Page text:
reaction – AEGEE-Europe | European Students' Forum AEGEE (Association des Etats Généraux des Etudiants de l’Europe / European Students’ Forum) is a student organisation that promotes cooperation, communication and integration amongst young people in Europe. As a non-governmental, politically independent, and non-profit organisation AEGEE is open to students and young people from all faculties and disciplines – today it counts 13 000 members, active in close to 200 university cities in 40 European countries, making it the biggest interdisciplinary student association in Europe. Tue, 17 Oct 2017 22:02:01 +0000 en-US hourly 1 https://wordpress.org/?v=4.5.10 AEGEE / European Students’ Forum expresses solidarity with Armenian young people defending their fundamental rights /solidarity-armenia-electricity/ Thu, 25 Jun 2015 12:04:02 +0000 http://aegee.blogactiv.eu/?p=1334 From June 19 AEGEE has attentively followed the recent stand-off and major public discontent over the increase of the electricity price in Armenia.

AEGEE strongly condemns excessive use of force by the Police aimed at dispersing the crowd on the morning of June 23, resulting in arrest of more than 250 civic activists. We are, furthermore, extremely troubled with the use of force against journalists and representatives of different international media channels.

The freedom of assembly and freedom of speech are fundamental democratic values which shall be respected and accordingly not restricted.

Simultaneously, AEGEE expresses its support and solidarity to representatives of Armenian civil society and urge all sides to set a ground for constructive dialogue, with the aim of overcoming non-grounded and unpopular economic decision. As pan-European organization which empowers students and young people in Europe to take active role in society, we call on young people in Armenia effectively exercise their human rights and freedoms to peaceful and non-violent assembly.

1896899_723551454457802_831791733778853287_n #ElectricYerevan  #Baghramyan

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Reaction to Statement on Policy Orientation for a Social Europe /reaction-social-europe/ Mon, 15 Jun 2015 13:35:04 +0000 http://aegee.blogactiv.eu/?p=1326 On Tuesday 9th June, the commissioner on Employment, Social Affairs, Skills and Labor Mobility Marianne Thyssen released a statement on policy orientation for a Social Europe pointing out the willingness of the European Commission on “taking the social dimension on board of all its policies”.

Source: Google

Marianne Thyssen

This willingness is encompassed with the intention of establishing “minimum standards, expressed in benchmarks” covering aspects such as the duration and level of unemployment benefits, minimum income or access to child care or basic health care. AEGEE-Europe as a student organization that is aware of the critical situation that many young Europeans are living due to the high rates of unemployment and lack of social support from governments, welcomes the renewed intention of the European Commission of taking actions to “deliver good and decent jobs” to the European citizens. In this sense, AEGEE encourages the European Commission to act fast in the direction of setting minimum standards for employment taking into consideration the opinion of young people as a part of society that is especially suffering the consequences of the actual precarious employment framework.   Written by Pablo Hernández,  Policy Officer on Youth Employment of AEGEE-Europe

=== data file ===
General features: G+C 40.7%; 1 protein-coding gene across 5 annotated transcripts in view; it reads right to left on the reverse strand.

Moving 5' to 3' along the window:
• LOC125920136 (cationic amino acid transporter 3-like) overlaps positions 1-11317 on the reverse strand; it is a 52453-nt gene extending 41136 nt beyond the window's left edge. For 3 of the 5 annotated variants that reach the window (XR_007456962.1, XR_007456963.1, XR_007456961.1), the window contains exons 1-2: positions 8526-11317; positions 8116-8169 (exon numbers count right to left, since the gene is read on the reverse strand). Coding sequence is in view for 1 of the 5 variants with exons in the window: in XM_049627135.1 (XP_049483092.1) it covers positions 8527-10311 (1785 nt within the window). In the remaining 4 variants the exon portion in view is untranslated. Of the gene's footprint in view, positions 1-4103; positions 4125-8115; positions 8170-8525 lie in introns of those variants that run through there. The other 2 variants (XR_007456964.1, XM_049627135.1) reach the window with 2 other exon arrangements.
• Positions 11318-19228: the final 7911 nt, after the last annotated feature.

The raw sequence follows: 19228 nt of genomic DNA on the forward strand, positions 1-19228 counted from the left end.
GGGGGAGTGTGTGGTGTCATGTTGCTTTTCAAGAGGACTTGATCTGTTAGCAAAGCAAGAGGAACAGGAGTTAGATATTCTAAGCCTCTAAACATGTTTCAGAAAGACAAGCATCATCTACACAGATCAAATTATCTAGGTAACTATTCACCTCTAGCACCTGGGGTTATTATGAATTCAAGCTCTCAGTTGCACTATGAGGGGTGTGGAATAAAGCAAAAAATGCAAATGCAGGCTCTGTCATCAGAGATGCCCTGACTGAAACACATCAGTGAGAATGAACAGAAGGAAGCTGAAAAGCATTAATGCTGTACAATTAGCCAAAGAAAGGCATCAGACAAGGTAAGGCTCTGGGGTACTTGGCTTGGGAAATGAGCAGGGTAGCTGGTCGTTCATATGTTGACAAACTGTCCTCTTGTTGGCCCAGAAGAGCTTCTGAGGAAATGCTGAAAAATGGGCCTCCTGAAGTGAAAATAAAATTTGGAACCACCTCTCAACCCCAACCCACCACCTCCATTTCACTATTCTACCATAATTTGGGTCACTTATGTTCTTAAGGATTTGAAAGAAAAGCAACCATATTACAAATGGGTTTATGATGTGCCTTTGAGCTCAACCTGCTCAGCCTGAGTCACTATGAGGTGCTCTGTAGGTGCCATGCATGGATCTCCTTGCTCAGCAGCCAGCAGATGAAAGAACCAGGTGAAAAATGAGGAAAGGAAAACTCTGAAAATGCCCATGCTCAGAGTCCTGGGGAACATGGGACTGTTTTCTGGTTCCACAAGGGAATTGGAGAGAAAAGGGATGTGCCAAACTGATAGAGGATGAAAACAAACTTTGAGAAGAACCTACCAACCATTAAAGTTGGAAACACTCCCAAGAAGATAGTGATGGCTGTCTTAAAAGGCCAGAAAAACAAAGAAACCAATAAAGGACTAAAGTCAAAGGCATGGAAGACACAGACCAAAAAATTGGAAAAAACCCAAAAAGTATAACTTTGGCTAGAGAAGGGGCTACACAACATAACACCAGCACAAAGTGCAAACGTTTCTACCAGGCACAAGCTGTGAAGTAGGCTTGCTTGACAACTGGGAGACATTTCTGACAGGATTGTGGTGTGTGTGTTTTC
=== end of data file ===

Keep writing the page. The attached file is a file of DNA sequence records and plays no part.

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European Parliament Conference of Presidents (EP president and political group leaders) with Chair of the EU High Level Group on Own Resources /ep-own-resources/ Fri, 09 Jan 2015 17:42:29 +0000 http://aegee.blogactiv.eu/?p=1248 On Thursday 8 January a European Parliament Conference of Presidents took place. It was chaired by the EU High Level Group on Own Resources lead by Mario Monti. The report on EU’s Own Resources that was published last month was presented under the idea of reforming the EU funding system.

AEGEE / European Students’ Forum has been monitoring the developments on the area of own financing of the European Union with special interest, predicting it as one of the most important challenges that the European institutions have to face with.

As members of the organization European Movement, AEGEE welcomes the tendency of the EU to increase the self-financed packages. In this sense, in 2013 EMI’s Council meeting a plan for Sustainable Development and Employment was suggested and presented on the ECI (2014)000002 funded through a Financial Transaction Tax.